Student Health Clinic

Health alert regarding COVID-19 (coronavirus):

The Student Health Clinic is moving to telehealth appointments only beginning Monday, March 23. The clinic will no longer provide face-to-face office visits, but will support students via telephone and Zoom telehealth visits. Students must call 319-273-2009 opt#1 to be assessed over the phone. Clinic staff will remain available 8-4:30 Monday through Friday.  

The Counseling Center will also provide mental health services via telehealth (through Zoom). Please call 319-273-2676 to schedule an appointment.

We are following guidance from state and local public health officials (and the CDC) regarding this outbreak.  Student Health is in direct communication with the health officials who are closely monitoring the situation in our community and state, and will implement any recommendations they might have for management of the outbreak.  For more information on this emerging health issue, see information from the Iowa Department of Public Health and the CDC.  

If you have traveled to/from an affected area in the last 14 days and feel sick with fever, cough or difficulty breathing, you should seek medical care right away. Before you go to a healthcare office, call ahead and tell them about your travel and your symptoms.

Students with any health-related concerns or questions, please contact the Student Health Clinic at (319)-273-2009 opt.#1. After hours care options are available on our website.

The most up-to-date information on coronavirus disease 2019 (COVID-19) from the university can be found at prepare.uni.edu.

 

 

Eating Disorders

Eating Disorders Support Team

The University of Northern Iowa University Health Services has an Eating Disorders Support Team. Students with eating disorders may receive assistance through self-referral, by referral from a friend or parent, or by referral from another campus professional. Students who participate receive coordinated care that includes medical evaluation, psychological evaluation, nutritional and lifestyle counseling and women's clinic services.

To talk to one of the health professionals at University Health Services you can call the Student Health Clinic (319) 273-2009, Counseling Center (319) 273-2676, or Health Education counseling (319) 273-2137.

What are eating disorders?

Eating disorders are not necessarily about food, but food is the tool that people with eating disorders abuse. Eating disorders have both physical and psychological symptoms. They are characterized by abnormal attitudes and feelings about food, weight and body shape, an extreme disruption in eating behaviors and weight management, and intense anxiety about body weight and size.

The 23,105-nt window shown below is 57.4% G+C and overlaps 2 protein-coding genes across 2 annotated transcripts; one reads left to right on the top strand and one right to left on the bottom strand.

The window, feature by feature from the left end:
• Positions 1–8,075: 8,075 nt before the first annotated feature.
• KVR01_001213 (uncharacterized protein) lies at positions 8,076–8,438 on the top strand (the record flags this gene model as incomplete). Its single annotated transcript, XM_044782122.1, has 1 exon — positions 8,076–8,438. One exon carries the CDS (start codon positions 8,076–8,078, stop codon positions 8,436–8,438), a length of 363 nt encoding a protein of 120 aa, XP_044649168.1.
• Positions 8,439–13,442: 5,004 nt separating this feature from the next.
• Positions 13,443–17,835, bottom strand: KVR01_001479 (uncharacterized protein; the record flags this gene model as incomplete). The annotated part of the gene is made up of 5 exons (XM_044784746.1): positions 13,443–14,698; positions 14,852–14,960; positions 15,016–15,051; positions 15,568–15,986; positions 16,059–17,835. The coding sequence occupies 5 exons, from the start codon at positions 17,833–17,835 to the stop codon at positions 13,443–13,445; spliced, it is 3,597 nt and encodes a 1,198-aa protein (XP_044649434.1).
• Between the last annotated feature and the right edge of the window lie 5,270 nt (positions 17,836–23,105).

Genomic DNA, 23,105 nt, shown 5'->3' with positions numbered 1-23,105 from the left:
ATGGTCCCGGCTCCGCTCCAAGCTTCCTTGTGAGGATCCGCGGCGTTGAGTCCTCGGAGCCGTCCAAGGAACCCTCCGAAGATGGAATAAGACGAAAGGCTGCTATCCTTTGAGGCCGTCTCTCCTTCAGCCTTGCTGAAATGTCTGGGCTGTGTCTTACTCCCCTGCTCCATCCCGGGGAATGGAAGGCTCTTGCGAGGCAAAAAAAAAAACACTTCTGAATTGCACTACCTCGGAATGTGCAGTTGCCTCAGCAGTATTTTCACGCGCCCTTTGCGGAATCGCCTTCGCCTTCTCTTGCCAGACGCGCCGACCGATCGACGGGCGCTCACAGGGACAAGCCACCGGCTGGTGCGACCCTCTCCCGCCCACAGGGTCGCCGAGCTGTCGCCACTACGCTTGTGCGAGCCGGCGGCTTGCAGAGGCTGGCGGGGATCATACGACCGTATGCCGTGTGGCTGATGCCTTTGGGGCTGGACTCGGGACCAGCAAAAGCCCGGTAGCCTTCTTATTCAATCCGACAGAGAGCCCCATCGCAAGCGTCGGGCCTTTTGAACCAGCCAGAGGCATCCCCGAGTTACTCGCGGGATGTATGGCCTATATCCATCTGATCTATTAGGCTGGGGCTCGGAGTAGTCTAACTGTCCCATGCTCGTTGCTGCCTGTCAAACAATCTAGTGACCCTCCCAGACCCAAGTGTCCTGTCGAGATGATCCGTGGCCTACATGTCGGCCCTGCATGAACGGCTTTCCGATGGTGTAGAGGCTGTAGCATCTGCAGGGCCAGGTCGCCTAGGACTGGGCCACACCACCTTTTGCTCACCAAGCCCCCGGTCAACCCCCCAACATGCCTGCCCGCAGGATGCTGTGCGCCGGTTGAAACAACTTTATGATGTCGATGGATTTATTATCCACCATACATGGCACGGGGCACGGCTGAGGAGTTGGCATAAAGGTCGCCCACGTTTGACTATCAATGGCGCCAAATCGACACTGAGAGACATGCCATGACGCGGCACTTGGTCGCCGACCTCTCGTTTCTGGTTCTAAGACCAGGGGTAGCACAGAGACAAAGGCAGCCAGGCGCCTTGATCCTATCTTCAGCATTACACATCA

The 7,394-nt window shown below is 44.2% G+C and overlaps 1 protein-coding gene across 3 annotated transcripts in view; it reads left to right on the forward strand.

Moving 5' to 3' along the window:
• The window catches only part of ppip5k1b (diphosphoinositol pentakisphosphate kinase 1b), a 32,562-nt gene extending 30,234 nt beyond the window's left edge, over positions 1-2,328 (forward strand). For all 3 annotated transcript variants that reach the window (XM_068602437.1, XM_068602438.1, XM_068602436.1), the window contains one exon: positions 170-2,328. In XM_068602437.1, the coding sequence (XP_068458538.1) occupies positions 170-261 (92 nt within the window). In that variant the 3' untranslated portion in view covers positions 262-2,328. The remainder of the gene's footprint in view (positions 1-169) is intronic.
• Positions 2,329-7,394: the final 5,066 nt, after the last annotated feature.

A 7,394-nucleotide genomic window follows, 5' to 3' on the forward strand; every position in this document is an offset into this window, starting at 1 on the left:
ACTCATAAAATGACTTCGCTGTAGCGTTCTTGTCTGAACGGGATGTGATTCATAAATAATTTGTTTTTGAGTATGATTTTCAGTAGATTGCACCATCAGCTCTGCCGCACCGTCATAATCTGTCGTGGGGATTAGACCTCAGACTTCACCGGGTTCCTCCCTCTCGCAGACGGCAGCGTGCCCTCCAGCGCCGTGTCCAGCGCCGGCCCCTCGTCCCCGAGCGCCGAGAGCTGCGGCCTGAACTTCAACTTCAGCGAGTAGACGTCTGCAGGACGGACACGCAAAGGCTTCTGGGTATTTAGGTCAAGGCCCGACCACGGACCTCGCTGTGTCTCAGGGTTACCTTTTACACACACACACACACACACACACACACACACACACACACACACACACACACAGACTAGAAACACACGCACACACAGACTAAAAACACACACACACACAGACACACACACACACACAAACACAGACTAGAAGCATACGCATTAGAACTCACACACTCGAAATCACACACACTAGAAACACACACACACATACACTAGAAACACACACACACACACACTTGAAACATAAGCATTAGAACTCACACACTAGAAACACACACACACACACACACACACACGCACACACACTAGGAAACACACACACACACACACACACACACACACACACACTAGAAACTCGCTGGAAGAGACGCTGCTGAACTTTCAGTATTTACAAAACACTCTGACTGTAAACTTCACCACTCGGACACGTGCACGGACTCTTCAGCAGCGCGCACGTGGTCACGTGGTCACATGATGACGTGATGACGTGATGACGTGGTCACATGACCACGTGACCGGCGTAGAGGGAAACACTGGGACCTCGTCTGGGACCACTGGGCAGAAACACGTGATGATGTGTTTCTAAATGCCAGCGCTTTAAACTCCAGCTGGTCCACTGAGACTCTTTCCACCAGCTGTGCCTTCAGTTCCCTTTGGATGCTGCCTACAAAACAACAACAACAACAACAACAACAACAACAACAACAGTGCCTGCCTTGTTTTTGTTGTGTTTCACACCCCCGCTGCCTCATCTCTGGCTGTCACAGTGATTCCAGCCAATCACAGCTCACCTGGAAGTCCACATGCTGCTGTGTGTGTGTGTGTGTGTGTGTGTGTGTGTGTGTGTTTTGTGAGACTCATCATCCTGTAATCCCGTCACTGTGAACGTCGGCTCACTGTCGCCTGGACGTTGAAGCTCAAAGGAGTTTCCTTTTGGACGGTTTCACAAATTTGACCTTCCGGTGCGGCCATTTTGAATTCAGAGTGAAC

Eating Disorders usually refer to three different entities: Anorexia Nervosa, Bulimia Nervosa, and Binge Eating Disorder.

  • Anorexia Nervosa is characterized by restricted eating, self-starvation and excessive weight loss. There is a refusal to maintain weight at or above a minimally normal weight for age and height. An intense fear of gaining weight and an unrealistic fear of becoming fat also exist. Body image is distorted. An unhealthy concern with body weight, shape, and even a particular body area may persist (like "oh, my thighs are so huge").
  • Bulimia Nervosa is characterized by recurrent episodes of overeating large amounts of food in a short period of time (the binge) followed by some form of purging, including self-induced vomiting, laxative or diuretic abuse, fasting, diet pills, or excessive exercise, intended to prevent weight gain. The attempt to prevent weight gain is often unsuccessful.
  • Binge Eating Disorder is characterized by recurrent episodes of binge eating that are not followed by inappropriate compensatory behaviors (purging) to prevent weight gain. It often presents with a sense of lack of control over eating during the binge, overeating large amounts of food in a short time period of time, and eating alone because of being embarrassed by the amount one is eating.

Do I have a problem?

There are many levels of eating disorders. Some general questions which may point to a need for further evaluation include:

  • Do I weigh myself daily?
  • Do I skip at least one meal a day?
  • Do I count calories and fat grams?
  • Am I currently or frequently on a diet?
  • Have I lost weight? How much?
  • Do I experience binge eating?
  • Do I purge (vomit, use laxatives or diuretics) after meals?
  • Do I exercise excessively?
  • Do I exercise because I want to or because I feel I have to?

Do you answer yes often? If so you might want to consider talking to one of the health professionals at University Health Services or your own provider to learn more.

Accreditation

The Student Health Clinic is an AAAHC accredited facility. We participate in a voluntary site survey to measure the quality of our services and performance against nationally recognized standards of The Accreditation Association for Ambulatory Health Care.

Accredited by the Accreditation Association for Ambulatory Health Care, INC